Experts “too quick to dismiss” public concern over use of court data

Byrom: We have to take the public with us

Senior government officials and lawtech specialists accept there is “meaningful” public concern about the use of data from the justice system, but often suggest the public does not “really understand the system”, a report has found.

Dr Natalie Byrom, director of Justice Lab, which holds its public launch in the House of Commons this week, said she found this attitude “quite worrying”.

She explained: “The justice system is continually lurching from crisis to crisis, partly because of a lack of basic information about what happens to people in the system.

“How many vulnerable people are there in the civil justice system? We don’t know. How many judges sat during Covid? Are Nightingale Courts more effective than remote hearings? We don’t know.”

The Justice Lab is a policy and research centre whose goal is to use data and evidence to tackle the most pressing problems facing the justice system.

Dr Byrom said research had found that during 2020, the Ministry of Justice (MoJ) could not answer 40% of parliamentary questions because of a lack of data.

“The justice system is not set up to hear from people on what matters to them. If we’re serious about improving data on the justice system, we have to take the public with us or face a massive backlash and loss of public trust.”

Justice Lab commissioned an evaluation report on research it had carried out with Ipsos UK this summer, which revealed widespread public concern about the use of data from the courts by tech companies.

Researchers from campaign group Connected by Data interviewed 10 ‘key stakeholders’ in the world of justice data, including government officials, a judge, lawtech specialists and public technologists, three of whom were members of the Shadow Senior Data Governance Panel, which advises the MoJ, judiciary and HM Courts Service on the use of data.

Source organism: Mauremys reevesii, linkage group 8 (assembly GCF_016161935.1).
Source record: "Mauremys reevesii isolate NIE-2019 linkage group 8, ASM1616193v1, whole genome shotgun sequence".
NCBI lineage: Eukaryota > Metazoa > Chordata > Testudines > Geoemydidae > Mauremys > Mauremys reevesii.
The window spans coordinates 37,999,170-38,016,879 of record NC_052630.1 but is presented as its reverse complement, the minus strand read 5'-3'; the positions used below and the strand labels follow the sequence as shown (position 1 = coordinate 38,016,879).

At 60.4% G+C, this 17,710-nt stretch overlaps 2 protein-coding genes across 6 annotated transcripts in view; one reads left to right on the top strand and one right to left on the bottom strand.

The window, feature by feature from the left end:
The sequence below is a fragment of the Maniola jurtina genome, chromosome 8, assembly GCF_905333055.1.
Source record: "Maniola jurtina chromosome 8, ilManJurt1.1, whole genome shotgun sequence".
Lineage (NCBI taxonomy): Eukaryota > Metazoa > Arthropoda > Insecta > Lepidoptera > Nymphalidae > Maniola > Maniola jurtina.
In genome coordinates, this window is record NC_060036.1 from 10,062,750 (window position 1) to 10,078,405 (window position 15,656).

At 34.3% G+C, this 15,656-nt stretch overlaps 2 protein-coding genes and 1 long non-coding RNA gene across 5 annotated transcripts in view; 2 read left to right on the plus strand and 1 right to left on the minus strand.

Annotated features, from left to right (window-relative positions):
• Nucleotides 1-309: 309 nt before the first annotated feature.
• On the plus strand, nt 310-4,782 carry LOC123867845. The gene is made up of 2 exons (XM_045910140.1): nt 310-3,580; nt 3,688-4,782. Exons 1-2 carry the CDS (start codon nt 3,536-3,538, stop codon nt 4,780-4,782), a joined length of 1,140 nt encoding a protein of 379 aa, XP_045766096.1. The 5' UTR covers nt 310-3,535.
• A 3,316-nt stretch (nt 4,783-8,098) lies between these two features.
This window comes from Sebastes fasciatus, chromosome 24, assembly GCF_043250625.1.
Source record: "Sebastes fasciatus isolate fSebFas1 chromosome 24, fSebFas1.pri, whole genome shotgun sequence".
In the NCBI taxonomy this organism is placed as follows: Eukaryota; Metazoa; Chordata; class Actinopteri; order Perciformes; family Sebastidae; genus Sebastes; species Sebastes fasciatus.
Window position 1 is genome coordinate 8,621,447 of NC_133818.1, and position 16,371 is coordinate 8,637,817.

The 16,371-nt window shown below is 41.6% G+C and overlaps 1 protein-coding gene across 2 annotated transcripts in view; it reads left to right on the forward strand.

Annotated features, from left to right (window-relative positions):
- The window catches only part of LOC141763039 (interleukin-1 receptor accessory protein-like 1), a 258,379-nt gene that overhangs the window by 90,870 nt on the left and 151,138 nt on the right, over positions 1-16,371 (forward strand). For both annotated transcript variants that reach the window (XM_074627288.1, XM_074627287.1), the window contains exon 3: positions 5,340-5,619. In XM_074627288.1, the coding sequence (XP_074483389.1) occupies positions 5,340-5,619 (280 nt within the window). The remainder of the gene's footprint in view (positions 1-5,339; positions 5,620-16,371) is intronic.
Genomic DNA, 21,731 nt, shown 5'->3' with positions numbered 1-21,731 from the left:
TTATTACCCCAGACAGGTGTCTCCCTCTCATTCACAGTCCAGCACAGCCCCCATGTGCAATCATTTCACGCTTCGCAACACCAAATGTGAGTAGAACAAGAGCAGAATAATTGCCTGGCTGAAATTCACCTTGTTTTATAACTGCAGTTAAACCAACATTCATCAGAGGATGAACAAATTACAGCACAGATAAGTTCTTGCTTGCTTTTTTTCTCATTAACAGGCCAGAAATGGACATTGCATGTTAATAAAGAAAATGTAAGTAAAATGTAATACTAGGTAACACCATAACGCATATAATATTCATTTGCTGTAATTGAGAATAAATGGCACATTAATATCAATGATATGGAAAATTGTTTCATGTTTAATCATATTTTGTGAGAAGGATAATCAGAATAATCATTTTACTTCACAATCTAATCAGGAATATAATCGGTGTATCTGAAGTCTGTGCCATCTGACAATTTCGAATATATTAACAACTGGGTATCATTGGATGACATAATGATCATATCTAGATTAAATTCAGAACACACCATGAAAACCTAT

Researchers said: “Key audiences were open to future public engagement activities, but generally expressed reservations about giving the public a larger formal role in justice data governance.”

None of the interviewees working within the justice system “expressed support for greater structured and sustained public participation in justice data governance”.

They were concerned, among other things, that the process could be ‘hijacked’ by particular interests.

Researchers said there were “significant cultural barriers to be overcome” if public participation was to be “embedded within the governance of justice system data”.

This included “a strong culture of ‘expert authority’ within the justice system” that created “particular challenges” for the way public voice was brought in.

“There was a general perception from interviewees that the level of public concern about justice data was primarily because the public were uninformed, and that because of the complexity of the court system it was not reasonable to expect members of the public to become adequately informed, even following a dialogue process.”

Dr Byrom added: “Our justice system is years behind other public services like health and education in collecting and using data to understand performance and impact.

“We need a fundamental shift in attitude and culture to ensure that changes are underpinned by solid evidence and that decision-makers are accountable to those who need the law most.”

Justice Lab is funded by The Legal Education Foundation, where Dr Byrom is head of research, and has operated within it since 2018. Projects include improving data systems to support victims in the criminal justice system.

Sir Bob Neill, chair of the House of Commons justice select committee, said Justice Lab performed “a vital role in promoting data and evidence to help understand the problems that exist in the justice system and, just as importantly, how to fix them”.

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